40
views
0
recommends
+1 Recommend
0 collections
    0
    shares
      • Record: found
      • Abstract: found
      • Article: found
      Is Open Access

      Waiting and walking with strangers: a socio-psychological pedestrian experiment on joint action in anonymous situations

      research-article
      1 , 2 , , 1 , 2 , 3
      Royal Society Open Science
      The Royal Society
      pedestrian dynamics, crowd psychology, group behaviour, use of space, anonymity, mixed methods

      Read this article at

      Bookmark
          There is no author summary for this article yet. Authors can add summaries to their articles on ScienceOpen to make them more accessible to a non-specialist audience.

          Abstract

          Research on pedestrian dynamics has generally dealt with temporary gatherings of people who do not know each other personally. These gatherings are often framed as highly individualized encounters in which social interactions play no or only a marginal role. However, recent research based on self-categorization theory showed the relevance of salient social identity for crowd dynamics. Drawing on the interactionist approach of social identity theory and the work of Erving Goffman and Alfred Schütz, this paper aims to show that anonymous encounters are carefully concerted social phenomena. The authors present the results of an exploratory social psychological experiment ( N = 83), in which groups of participants were asked to wait for 5 min in a designated area with different communicative conditions and then to walk to a narrow exit. Based on the assumption that communication and conformity to expectations influences the behaviour of those present, we introduced four modifications during the waiting time and analysed questionnaire data and video recordings in a mixed-methods design. The results show that direct communication correlates with higher speed, cell phone use with greater distance to the nearest neighbour, and unexpected behaviour with slower movement.

          Related collections

          Most cited references37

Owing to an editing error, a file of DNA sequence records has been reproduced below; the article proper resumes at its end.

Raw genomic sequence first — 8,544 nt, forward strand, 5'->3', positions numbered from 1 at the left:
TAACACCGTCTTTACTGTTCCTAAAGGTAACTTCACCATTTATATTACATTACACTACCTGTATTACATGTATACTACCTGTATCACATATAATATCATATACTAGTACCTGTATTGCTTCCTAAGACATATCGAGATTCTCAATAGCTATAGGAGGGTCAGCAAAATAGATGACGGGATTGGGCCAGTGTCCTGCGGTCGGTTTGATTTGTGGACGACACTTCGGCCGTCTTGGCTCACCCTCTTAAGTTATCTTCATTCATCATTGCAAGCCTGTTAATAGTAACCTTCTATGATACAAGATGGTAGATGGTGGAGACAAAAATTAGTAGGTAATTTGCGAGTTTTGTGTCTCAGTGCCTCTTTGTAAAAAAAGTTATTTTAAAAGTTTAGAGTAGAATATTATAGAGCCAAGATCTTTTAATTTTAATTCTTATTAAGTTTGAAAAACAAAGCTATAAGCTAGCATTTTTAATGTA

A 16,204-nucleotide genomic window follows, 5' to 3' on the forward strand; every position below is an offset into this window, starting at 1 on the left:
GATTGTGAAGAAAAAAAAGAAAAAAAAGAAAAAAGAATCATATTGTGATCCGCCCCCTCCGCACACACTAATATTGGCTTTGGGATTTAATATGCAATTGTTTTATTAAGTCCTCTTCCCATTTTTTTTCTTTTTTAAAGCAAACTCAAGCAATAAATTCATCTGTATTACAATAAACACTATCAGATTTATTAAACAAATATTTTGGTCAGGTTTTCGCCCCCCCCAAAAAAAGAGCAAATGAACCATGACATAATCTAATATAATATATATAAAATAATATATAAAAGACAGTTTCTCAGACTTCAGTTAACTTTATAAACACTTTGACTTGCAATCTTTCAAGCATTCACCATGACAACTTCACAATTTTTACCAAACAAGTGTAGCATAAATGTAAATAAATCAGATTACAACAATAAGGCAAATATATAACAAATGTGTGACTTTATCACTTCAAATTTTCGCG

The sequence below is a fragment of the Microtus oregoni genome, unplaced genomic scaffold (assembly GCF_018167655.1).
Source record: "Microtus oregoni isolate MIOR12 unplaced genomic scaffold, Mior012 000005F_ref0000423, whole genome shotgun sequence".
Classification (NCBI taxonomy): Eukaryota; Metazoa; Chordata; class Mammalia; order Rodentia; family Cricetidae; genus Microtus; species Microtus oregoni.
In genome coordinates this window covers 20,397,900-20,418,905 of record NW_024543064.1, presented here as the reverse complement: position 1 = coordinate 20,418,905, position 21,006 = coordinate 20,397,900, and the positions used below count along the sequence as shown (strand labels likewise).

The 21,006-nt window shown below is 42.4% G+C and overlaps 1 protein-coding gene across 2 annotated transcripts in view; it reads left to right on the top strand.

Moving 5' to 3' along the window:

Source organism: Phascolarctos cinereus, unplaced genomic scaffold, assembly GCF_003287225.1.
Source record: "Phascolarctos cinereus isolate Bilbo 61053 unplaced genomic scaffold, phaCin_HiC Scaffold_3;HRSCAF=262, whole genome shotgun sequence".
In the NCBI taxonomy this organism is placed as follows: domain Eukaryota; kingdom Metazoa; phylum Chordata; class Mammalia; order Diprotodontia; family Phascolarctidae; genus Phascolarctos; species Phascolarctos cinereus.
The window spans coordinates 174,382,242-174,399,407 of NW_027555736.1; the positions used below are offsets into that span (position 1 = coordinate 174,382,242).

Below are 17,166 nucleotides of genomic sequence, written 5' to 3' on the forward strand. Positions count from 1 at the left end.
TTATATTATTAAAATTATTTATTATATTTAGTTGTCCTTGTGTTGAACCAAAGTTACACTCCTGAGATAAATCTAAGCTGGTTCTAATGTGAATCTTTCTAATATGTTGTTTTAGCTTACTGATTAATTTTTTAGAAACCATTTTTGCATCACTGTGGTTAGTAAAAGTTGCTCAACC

• Record: found
          • Abstract: not found
          • Article: not found

          Social influence in small groups: An interactive model of social identity formation

            Bookmark
            • Record: found
            • Abstract: found
            • Article: not found

            Individuality and social influence in groups: inductive and deductive routes to group identity.

            A distinction between forms of social identity formation in small interactive groups is investigated. In groups in which a common identity is available or given, norms for individual behavior may be deduced from group properties (deductive identity). In groups in which interpersonal relations are central, a group identity may also be induced from individual group members' contributions, making individuality and individual distinctiveness a defining feature of the group (inductive identity). Two studies examined the prediction that depersonalization produced by anonymity has opposite effects for groups in which social identity has been induced or deduced. Results confirmed the prediction that depersonalization increases social influence in groups whose identity was more deductive. In contrast, depersonalization decreases social influence in inductive identity groups. Implications for the role of social identity in small groups are discussed. ((c) 2005 APA, all rights reserved).